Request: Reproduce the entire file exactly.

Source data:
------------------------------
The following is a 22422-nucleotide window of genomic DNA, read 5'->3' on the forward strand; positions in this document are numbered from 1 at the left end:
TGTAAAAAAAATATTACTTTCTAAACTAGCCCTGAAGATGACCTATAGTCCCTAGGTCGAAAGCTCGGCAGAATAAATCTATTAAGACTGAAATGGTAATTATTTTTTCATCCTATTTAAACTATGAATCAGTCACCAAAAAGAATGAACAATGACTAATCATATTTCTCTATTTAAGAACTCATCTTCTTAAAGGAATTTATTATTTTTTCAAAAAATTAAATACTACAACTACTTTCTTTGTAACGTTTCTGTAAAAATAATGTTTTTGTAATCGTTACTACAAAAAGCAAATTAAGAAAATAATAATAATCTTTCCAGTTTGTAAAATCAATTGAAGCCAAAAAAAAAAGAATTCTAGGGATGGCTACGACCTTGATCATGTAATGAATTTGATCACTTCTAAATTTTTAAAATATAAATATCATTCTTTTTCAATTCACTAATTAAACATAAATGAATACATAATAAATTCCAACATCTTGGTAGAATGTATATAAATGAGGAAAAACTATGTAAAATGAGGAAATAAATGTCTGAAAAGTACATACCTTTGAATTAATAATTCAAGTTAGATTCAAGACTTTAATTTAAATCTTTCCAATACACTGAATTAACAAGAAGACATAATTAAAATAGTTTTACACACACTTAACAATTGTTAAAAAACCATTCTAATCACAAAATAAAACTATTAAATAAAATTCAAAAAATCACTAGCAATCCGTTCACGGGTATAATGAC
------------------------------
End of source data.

The following is a 22422-nucleotide window of genomic DNA, read 5'->3' on the forward strand; positions in this document are numbered from 1 at the left end:
TGTAAAAAAAATATTACTTTCTAAACTAGCCCTGAAGATGACCTATAGTCCCTAGGTCGAAAGCTCGGCAGAATAAATCTATTAAGACTGAAATGGTAATTATTTTTTCATCCTATTTAAACTATGAATCAGTCACCAAAAAGAATGAACAATGACTAATCATATTTCTCTATTTAAGAACTCATCTTCTTAAAGGAATTTATTATTTTTTCAAAAAATTAAATACTACAACTACTTTCTTTGTAACGTTTCTGTAAAAATAATGTTTTTGTAATCGTTACTACAAAAAGCAAATTAAGAAAATAATAATAATCTTTCCAGTTTGTAAAATCAATTGAAGCCAAAAAAAAAAGAATTCTAGGGATGGCTACGACCTTGATCATGTAATGAATTTGATCACTTCTAAATTTTTAAAATATAAATATCATTCTTTTTCAATTCACTAATTAAACATAAATGAATACATAATAAATTCCAACATCTTGGTAGAATGTATATAAATGAGGAAAAACTATGTAAAATGAGGAAATAAATGTCTGAAAAGTACATACCTTTGAATTAATAATTCAAGTTAGATTCAAGACTTTAATTTAAATCTTTCCAATACACTGAATTAACAAGAAGACATAATTAAAATAGTTTTACACACACTTAACAATTGTTAAAAAACCATTCTAATCACAAAATAAAACTATTAAATAAAATTCAAAAAATCACTAGCAATCCGTTCACGGGTATAATGAC